We've started getting more serious about potty training our 2y10m old recently. He's definitely progressing and seems to be able to hold his pee now. When we encourage bathroom breaks and take him to the bathroom regularly he can often go a full day without an accident.

What I'm wondering is: are there any methods we can use to encourage him to just get up and go to the bathroom by himself? Or is it something that we're just going to need to wait until it clicks, and he starts doing it?

  • Have you thought of making it rewarding for him to do so? As in, what's more desirable, continuing to do the interesting thing he's doing at the moment or taking a bathroom break? Hint: at his age, almost anything is more interesting than going to the bathroom. One of my kids found a "toy" toilet/potty that could play many interesting sounds when "flushed". My grandchild could only flush if she actually urinated. My grandchild was hooked immediately. Maybe you can find a way to make going to the bathroom interesting. Commented Apr 7, 2023 at 19:45
  • 1
    That's a good point. We actually managed to get him started by rewarding with chocolate chips (pee) and a larger chocolate egg (poo), but eventually he seemed happy enough to pee without the rewards (and pooping is still an ongoing challenge). Perhaps we could step up the reward with something better than a chocolate chip, in the event he does it himself.
    – Cdn_Dev
    Commented Apr 7, 2023 at 19:54
  • Though some would disagree, I'm a firm believer in bribes, um, I mean rewards, yeah, rewards. Chocolate is a wonderful reward. One of my kids toilet trained themself to completion in one week when I found the right reward! Commented Apr 7, 2023 at 20:05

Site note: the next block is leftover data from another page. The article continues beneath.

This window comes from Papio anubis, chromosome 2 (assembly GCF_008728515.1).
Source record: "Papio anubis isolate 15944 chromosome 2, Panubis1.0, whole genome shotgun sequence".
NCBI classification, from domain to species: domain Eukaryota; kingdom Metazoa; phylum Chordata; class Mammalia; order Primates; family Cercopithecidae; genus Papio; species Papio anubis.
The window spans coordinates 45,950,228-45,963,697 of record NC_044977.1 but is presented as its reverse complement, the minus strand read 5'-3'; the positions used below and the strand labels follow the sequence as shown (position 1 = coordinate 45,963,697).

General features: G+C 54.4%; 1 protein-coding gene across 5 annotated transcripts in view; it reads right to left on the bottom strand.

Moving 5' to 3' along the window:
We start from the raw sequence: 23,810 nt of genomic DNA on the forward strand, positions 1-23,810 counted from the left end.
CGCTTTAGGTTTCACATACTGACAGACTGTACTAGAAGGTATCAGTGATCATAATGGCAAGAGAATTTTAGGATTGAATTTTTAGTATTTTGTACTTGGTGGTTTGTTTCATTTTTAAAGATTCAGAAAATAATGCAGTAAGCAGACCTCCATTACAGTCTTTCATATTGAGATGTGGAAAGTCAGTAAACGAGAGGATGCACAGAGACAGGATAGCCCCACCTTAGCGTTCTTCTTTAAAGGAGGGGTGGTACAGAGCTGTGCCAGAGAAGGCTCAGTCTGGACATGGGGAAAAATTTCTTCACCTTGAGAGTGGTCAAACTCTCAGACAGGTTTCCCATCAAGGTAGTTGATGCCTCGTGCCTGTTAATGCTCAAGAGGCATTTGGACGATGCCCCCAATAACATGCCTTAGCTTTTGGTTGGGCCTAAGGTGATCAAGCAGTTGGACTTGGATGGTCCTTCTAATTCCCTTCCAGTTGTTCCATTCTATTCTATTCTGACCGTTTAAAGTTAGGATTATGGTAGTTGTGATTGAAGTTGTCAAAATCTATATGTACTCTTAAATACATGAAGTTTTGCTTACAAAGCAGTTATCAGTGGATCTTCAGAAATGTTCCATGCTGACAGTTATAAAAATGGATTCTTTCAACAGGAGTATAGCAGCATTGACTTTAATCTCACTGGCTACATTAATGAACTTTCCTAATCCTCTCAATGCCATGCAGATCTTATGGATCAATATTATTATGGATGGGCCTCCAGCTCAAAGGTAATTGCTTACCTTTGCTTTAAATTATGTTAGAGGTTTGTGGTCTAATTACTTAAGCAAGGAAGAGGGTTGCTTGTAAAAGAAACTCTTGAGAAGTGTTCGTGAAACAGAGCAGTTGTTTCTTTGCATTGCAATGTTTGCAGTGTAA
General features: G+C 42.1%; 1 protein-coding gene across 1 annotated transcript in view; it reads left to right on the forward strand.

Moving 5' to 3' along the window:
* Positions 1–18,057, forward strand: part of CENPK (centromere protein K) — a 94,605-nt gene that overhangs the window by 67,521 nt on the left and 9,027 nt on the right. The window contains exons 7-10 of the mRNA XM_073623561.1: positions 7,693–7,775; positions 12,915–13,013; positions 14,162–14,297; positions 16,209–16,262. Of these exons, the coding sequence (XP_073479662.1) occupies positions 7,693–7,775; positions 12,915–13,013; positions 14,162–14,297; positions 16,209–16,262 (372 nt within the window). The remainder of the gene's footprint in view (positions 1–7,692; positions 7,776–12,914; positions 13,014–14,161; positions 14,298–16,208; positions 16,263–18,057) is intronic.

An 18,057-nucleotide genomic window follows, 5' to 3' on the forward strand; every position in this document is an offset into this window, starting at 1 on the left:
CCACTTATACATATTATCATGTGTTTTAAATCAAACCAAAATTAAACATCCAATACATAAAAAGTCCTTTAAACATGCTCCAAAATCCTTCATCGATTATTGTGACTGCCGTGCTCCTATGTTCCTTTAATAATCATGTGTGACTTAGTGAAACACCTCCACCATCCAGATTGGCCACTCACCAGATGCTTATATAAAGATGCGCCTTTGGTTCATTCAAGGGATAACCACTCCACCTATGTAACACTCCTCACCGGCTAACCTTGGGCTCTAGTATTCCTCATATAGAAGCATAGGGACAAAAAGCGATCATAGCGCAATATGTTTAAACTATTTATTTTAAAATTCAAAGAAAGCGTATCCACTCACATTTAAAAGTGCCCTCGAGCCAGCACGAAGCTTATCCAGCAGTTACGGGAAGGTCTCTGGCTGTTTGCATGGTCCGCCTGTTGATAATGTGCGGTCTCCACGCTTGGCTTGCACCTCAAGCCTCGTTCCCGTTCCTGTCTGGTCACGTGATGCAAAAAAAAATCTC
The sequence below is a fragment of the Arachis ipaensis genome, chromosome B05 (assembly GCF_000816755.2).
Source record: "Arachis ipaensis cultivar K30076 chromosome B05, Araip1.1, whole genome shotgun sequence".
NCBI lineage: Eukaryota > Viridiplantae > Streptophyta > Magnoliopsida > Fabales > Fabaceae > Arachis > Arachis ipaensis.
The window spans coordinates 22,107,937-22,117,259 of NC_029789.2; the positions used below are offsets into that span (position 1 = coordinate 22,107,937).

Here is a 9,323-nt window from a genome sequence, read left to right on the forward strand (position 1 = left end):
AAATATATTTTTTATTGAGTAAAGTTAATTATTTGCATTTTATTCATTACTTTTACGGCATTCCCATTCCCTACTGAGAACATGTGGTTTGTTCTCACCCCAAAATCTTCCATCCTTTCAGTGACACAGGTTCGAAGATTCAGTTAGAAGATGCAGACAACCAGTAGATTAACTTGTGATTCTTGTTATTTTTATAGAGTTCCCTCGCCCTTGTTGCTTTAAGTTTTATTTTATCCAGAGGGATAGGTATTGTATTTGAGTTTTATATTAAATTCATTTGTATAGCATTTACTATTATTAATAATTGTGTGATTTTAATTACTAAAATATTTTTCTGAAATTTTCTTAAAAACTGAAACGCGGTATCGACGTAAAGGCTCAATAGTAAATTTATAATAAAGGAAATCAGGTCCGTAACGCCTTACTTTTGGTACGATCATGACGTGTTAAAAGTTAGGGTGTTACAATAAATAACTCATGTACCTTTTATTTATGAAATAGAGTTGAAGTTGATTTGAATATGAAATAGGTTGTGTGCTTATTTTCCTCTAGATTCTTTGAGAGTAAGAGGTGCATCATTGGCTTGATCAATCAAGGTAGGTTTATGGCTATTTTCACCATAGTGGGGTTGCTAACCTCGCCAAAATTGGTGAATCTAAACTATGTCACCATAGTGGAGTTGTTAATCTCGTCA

• We didn't want to use them at first but we have a pretty bright kid who does what he wants. We knew he was ready, but he knew it was easier to be lazy. The incentive helped a lot (and he likes impressing his preschool teachers).
    – Cdn_Dev
    Commented Apr 7, 2023 at 22:56
  • I think at this age, you should expect to have to prompt him to go. Best thing you could do is to develop habits of going at certain times, like just after waking, just before bed, just before leaving the house. The ASL sign for potty is useful at this age as a discreet prompt.
    – swbarnes2
    Commented Apr 25, 2023 at 22:36

1 Answer 1


For a child to go to the toilet/potty by themselves, 2 things need to have happened for them

  1. They need to be able to feel when they need to pee or poo. And feel it far enough in advance to safely reach the toilet.
  2. They need to understand that going to the toilet is more important than whatever fun thing they are doing.

The first your child has achieved. The second will come with time as your child develops. It can help if they learn that going to the toilet too late has a consequence like a longer interruption of the nice activity because a mess needs to be cleaned up first. Whereas going to the toilet on time means doing your business and going back to play with minimal interruption.

  • Thanks for this, and I'll just emphasize your comment - 'the second will come with time as your child develops'. I didn't really appreciate this when I first read it, but realistically we just needed to wait for him to figure it out. In retrospect, most of the intentional strategies we took beyond just getting him comfortable with the potty were worthless, and at worst counter productive.
    – Cdn_Dev
    Commented Apr 12 at 14:21

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